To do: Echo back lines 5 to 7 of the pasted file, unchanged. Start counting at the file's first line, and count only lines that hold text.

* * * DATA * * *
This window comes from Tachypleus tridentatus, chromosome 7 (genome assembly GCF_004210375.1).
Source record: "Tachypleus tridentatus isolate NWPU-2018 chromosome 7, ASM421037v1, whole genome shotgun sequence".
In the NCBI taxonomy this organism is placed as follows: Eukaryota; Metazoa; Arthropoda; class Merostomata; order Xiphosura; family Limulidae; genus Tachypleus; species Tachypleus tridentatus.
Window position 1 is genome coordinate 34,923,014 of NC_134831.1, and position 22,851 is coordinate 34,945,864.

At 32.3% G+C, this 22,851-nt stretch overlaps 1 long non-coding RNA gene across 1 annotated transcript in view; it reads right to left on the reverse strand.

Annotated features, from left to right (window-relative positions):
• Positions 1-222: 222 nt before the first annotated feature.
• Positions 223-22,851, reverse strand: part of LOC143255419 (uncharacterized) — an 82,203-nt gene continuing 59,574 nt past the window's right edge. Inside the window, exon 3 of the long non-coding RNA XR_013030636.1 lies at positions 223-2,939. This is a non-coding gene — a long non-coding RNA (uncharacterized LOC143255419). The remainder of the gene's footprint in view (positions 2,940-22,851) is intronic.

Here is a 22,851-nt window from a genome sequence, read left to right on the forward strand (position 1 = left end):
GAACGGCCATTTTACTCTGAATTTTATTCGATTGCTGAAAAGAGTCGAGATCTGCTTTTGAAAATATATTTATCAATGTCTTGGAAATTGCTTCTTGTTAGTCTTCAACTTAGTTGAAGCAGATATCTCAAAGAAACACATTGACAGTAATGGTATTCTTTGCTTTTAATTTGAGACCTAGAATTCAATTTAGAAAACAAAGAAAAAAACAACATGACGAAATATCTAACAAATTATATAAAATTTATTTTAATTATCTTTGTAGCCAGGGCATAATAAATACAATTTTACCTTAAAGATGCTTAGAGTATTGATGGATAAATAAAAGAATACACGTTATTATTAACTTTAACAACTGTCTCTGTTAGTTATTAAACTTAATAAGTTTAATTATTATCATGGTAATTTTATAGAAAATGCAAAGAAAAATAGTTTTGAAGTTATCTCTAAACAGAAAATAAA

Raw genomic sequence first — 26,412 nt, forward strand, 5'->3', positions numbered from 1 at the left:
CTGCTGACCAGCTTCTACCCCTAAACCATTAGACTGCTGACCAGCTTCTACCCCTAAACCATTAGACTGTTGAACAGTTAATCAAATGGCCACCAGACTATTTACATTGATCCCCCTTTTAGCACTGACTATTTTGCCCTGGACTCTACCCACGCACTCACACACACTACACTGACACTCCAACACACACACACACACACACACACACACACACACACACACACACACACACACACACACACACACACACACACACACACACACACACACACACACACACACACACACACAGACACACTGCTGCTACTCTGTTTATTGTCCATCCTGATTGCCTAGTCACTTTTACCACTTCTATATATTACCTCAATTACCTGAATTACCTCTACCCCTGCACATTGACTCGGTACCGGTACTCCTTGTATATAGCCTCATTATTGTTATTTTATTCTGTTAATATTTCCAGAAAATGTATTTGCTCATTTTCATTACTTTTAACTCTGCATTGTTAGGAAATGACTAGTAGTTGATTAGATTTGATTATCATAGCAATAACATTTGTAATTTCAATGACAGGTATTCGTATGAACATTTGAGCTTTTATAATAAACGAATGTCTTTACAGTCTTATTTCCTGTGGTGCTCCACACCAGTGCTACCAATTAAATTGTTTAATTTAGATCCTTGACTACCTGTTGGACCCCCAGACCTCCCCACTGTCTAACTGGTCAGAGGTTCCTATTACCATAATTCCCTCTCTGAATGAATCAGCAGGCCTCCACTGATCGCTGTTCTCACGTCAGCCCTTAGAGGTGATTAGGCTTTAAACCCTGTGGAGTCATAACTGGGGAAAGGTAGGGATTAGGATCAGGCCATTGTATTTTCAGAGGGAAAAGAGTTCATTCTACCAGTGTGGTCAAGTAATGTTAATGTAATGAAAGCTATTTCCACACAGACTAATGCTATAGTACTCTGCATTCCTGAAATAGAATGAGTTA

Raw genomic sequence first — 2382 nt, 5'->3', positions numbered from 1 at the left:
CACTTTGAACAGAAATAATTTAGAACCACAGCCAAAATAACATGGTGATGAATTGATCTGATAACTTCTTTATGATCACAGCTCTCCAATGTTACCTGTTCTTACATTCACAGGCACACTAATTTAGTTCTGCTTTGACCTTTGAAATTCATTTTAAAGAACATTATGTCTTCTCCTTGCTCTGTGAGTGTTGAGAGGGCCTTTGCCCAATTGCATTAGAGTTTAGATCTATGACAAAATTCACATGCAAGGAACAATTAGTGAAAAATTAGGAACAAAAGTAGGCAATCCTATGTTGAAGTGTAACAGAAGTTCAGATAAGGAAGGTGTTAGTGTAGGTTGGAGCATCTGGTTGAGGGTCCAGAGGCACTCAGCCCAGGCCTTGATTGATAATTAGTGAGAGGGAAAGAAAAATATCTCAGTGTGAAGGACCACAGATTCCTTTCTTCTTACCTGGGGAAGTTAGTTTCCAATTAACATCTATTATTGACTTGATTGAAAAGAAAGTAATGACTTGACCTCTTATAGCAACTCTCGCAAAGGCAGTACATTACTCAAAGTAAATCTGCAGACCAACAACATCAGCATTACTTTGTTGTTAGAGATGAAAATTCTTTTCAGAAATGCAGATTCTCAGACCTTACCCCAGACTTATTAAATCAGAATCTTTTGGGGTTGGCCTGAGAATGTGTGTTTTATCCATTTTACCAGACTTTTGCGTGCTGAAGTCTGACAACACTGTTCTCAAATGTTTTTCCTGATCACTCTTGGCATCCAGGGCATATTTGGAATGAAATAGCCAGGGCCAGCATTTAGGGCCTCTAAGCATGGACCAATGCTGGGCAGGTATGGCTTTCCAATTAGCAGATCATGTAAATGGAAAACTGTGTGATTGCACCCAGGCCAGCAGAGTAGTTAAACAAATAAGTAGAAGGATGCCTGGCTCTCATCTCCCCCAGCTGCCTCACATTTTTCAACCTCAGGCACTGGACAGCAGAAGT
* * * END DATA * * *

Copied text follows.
At 32.3% G+C, this 22,851-nt stretch overlaps 1 long non-coding RNA gene across 1 annotated transcript in view; it reads right to left on the reverse strand.

Annotated features, from left to right (window-relative positions):
• Positions 1-222: 222 nt before the first annotated feature.